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Old 06-17-2008, 06:40 PM
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Default Caney Fork advice/help

I'm staying at a lake house on Center Hill lake for the weekend and I'm going to be on the river every day. What would be the best way to find out generation schedules, call TVA or go down regardless and find out myself? Which flies have you had luck with (please PM me if you want to keep it secret, I've only caught 1 fish on my fly rod and it was a bream 1 week ago when I started teaching myself to fly fish)? Where are some decent pull off spots? I usually go under the dam, but there is only so far you can go before it gets too deep or too wooded. So if I were to cross the dam and go along that road, where would it take me and how far does it follow the stream? I appreciate all the help you guys have been giving me, it really means a lot helping a newbie out
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Old 06-17-2008, 11:07 PM
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http://lakeinfo.tva.gov/htbin/lakein...bmit=View+info

Copy this into your url for the release schedules of Center Hill Dam. They normally do not release the generation schedule until the afternoon of the day before. I went a week ago below the dam and did very well with a 18 black zebra midge.
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Old 06-17-2008, 11:59 PM
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There's a link on Byron's daily Fishing Report page - left hand column - to most if not all TVA dams in the region. You can check out the generation schedules usually by 6 pm the day before.

If you park in the ramp access lot on the north side of the dam, you can hike down through the park below the ranger's station to access the river quite a ways below the dam. Once you come out of the park, you can easily walk down the rock pile directly into wadeable water or bear to the right and follow the bank trail even farther down to the first major shoals. I've had great luck wading this entire stretch. You can wade and fish it both ways -- up or down. You can wade in at the rock pile access and fish: 1) wet flies and streamers down and across, 2) casting an indicator/dropper rig directly across or up into the channel that runs along the south bank.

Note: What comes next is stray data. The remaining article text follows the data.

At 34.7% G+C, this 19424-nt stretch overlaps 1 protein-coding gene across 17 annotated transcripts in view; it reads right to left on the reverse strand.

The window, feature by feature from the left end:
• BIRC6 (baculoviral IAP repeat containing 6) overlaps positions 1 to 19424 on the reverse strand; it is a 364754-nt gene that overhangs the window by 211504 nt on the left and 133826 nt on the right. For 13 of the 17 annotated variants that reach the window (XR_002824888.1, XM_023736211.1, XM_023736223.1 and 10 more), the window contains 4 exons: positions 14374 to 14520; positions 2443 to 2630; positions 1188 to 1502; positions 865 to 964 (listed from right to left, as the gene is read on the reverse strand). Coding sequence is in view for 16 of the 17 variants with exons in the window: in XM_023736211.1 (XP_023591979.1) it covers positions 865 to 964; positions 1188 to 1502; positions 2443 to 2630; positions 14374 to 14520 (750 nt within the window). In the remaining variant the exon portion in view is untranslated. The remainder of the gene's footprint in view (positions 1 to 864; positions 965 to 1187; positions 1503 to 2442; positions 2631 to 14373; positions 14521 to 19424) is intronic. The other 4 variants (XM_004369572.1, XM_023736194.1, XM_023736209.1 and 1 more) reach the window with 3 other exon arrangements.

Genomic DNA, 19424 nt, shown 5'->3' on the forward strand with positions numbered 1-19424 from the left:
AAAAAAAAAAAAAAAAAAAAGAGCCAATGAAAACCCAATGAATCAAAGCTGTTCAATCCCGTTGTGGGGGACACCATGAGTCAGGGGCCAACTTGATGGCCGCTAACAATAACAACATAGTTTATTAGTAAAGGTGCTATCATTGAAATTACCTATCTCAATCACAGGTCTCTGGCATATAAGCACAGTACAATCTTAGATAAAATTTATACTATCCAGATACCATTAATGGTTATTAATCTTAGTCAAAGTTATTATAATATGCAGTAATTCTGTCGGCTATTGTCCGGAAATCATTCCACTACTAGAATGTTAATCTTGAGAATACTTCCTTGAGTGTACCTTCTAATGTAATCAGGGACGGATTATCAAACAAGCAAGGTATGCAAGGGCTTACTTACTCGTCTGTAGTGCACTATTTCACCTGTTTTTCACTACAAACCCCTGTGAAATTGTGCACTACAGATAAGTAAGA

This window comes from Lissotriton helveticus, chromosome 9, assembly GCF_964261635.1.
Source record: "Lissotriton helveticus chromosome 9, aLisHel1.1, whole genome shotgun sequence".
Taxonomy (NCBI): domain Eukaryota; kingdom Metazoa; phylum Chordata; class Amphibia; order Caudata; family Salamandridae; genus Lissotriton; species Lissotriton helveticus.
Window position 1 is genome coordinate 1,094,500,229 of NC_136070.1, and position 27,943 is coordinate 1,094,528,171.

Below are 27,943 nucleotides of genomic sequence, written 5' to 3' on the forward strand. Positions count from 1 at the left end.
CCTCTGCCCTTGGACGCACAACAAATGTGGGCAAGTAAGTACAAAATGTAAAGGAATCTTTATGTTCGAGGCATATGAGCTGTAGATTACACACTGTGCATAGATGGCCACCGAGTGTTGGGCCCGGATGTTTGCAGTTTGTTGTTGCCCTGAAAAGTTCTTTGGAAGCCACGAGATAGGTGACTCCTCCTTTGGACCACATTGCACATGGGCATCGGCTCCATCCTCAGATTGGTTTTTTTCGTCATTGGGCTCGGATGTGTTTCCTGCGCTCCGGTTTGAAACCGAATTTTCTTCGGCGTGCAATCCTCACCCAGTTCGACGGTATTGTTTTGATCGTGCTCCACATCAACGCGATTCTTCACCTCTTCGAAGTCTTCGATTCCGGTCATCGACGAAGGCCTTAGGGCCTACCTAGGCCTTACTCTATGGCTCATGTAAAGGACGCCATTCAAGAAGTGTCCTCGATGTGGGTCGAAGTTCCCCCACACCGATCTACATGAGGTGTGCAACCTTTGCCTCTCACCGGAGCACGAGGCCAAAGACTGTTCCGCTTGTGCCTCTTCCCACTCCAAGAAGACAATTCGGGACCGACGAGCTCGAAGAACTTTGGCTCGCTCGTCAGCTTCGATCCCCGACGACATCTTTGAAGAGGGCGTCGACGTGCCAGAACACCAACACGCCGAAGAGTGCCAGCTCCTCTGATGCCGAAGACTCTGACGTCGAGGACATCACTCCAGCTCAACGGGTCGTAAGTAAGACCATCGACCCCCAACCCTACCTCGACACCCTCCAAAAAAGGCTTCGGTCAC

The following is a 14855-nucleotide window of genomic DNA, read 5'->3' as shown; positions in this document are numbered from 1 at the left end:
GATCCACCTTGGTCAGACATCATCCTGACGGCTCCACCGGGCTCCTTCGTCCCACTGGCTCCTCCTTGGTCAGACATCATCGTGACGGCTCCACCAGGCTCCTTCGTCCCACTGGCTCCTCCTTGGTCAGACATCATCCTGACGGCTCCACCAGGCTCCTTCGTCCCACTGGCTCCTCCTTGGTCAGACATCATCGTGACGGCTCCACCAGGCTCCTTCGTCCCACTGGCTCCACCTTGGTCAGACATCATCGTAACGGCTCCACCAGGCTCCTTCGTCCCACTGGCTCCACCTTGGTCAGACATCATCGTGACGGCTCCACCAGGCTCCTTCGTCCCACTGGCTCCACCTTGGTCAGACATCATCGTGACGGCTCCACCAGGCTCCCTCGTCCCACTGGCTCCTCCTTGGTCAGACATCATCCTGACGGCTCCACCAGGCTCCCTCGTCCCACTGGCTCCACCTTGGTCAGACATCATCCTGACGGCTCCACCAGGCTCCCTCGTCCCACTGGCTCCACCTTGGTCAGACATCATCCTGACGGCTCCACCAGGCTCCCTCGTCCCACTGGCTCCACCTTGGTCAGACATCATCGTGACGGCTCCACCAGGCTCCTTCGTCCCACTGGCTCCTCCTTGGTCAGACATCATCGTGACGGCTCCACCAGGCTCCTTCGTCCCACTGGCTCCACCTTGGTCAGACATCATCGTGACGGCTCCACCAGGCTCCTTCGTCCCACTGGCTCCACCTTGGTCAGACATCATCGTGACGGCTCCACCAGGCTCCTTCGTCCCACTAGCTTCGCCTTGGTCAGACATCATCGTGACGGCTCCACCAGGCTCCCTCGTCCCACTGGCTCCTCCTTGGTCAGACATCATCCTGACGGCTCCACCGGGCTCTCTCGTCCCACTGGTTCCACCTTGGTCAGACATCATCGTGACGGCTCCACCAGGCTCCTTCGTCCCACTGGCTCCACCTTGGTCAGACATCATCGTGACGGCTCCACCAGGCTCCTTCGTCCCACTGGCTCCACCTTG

If you choose to hike down a bit farther to the first major shoals, you can wade quite easily almost to the first bluffs. You'll need to wade across to the south bank to make it all the way, but it's definitely worth the effort. Suggest hitting this area in the early to mid afternoon if the generation schedule cooperates. When the sun's behind you it lights up the stream bottom and you can sight-fish to your heart's content.

Suggest size 16 to 20 midges dropped about 24" off an indicator or dry fly. Zebra midges, black and red midges, red and black midges, grey and silver midges, olive and copper midges.... midges and more midges. Just switch around until you find what they want. My first Caney brown was taken on a size 30 black and red midge dropped 18 " off a parachute Adams.

Early this year I spent the day wading the first mile or so just as I described above. I didn't get totally skunked but it was not my best effort, to say the least. As I was stowing my gear at the car at the end of the day, another FF'er pulled into the parking lot to retrieve his car/trailer. I recognized him from a drift boat that had passed thru where I was wading earlier in the day. He asked how I had done and I told him it wasn't one of my better days. He told mer he never fishes the Caney without a fly box full of black and red or red and black, silver bead midges. He said he'd been pulling in everything from 8" to 20" with midges dropped off an indicator.

Give it a shot.
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Old 06-18-2008, 07:18 AM
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Look at the post on the Caney from 6-7-08, i posted a link there for access points, yes, i'm to lazy to do it again i agree with the midge suggestions.
Come by & see me sometime, you can print the map off that link, i'll mark the times on it to expect water from the release, that way we won't hear a near drowning story

Grumpy
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Old 06-18-2008, 04:30 PM